• Storing books properly: Books are usually stored vertically for a reason, and storing books of the same heights together matters too. Books of the same size can support one another on the shelf. Having a very tall book stored next to a shorter, smaller book can lead to covers becoming distorted.

Our Preservation & Conservation Librarian for Special Collections is Michaelle Dorsey, and she is a great addition to the library team! If you have any questions about Special Collections, contact her via email at DorseyM@missouri.edu. She’s the expert, and the one behind the scenes repairing materials or working on things like phase boxes to ensure they last as long as possible.

No matter your major, there is something in Special Collections to help you with your research or class assignments. Beyond that, it’s just a fascinating place to visit, or to bring your family when they’re in town! Since materials are stored in the specific ways mentioned above, librarians will pull materials based on your research, or just personal interest before you come, so it’s important to make an appointment ahead of time. Be sure to visit https://libcal.missouri.edu/reserve/readingroom to schedule your visit to the special collections room 24 hours in advance.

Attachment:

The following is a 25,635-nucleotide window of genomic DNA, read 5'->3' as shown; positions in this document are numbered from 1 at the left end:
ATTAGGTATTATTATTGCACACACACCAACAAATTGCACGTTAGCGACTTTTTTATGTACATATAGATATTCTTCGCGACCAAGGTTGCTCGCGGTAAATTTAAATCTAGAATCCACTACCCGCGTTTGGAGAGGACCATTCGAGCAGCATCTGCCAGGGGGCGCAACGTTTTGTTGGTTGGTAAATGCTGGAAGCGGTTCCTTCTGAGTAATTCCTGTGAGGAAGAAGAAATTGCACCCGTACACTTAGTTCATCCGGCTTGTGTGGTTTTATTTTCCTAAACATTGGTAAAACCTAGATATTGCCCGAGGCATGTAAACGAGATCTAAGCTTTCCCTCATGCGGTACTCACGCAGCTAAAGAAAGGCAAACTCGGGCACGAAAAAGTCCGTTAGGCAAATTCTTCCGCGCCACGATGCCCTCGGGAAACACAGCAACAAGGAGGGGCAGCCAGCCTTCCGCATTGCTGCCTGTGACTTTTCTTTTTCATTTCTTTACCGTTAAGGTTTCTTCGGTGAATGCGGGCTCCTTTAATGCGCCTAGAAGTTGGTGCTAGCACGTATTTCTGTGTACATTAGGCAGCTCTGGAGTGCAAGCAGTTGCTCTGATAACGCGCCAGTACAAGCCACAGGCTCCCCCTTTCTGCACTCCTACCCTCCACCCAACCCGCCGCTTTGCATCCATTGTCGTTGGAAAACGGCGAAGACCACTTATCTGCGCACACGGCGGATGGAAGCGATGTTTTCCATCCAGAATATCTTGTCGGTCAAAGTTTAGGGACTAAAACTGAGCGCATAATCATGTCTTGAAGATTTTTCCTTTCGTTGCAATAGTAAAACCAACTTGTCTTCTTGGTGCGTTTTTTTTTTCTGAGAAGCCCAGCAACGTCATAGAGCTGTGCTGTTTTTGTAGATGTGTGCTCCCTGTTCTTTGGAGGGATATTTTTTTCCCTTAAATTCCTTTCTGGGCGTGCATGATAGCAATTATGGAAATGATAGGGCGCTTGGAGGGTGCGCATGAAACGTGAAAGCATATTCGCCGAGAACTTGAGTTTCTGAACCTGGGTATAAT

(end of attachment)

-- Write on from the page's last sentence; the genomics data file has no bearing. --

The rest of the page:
home Ellis Library, Resources and Services Peer Navigator Corner: Contactless Pickup Lockers

Peer Navigator Corner: Contactless Pickup Lockers

Written by: Alyssa Westhoff

Ellis Library has over 3.5 million books available to check out. Patrons are more than welcome to come in and search for material in person, but there is also a quick and convenient option for those who would prefer to place a request from home – contactless pickup lockers that are available 24/7. They are located in the vestibule of the West entrance of Ellis Library, between Speakers Circle and Bookmark Cafe. These lockers provide a way for patrons to find, request, and obtain the books they are looking for at the highest level of convenience! 

To place a request online, students can go to the homepage of our library website, https://library.missouri.edu/. The blue box titled “Discover at MU” has a search bar to type in a title, or any keywords of the book they are looking for. Once the item they are looking for is found, they can click the “Place Request” link in blue letters. This will prompt the selection of a location, with the option of “MU Ellis Library Pickup Lockers.” These lockers are also offered in Health Sciences Library. Patrons can go through the same sequence as before, just choosing “Lottes Locker” as their location instead.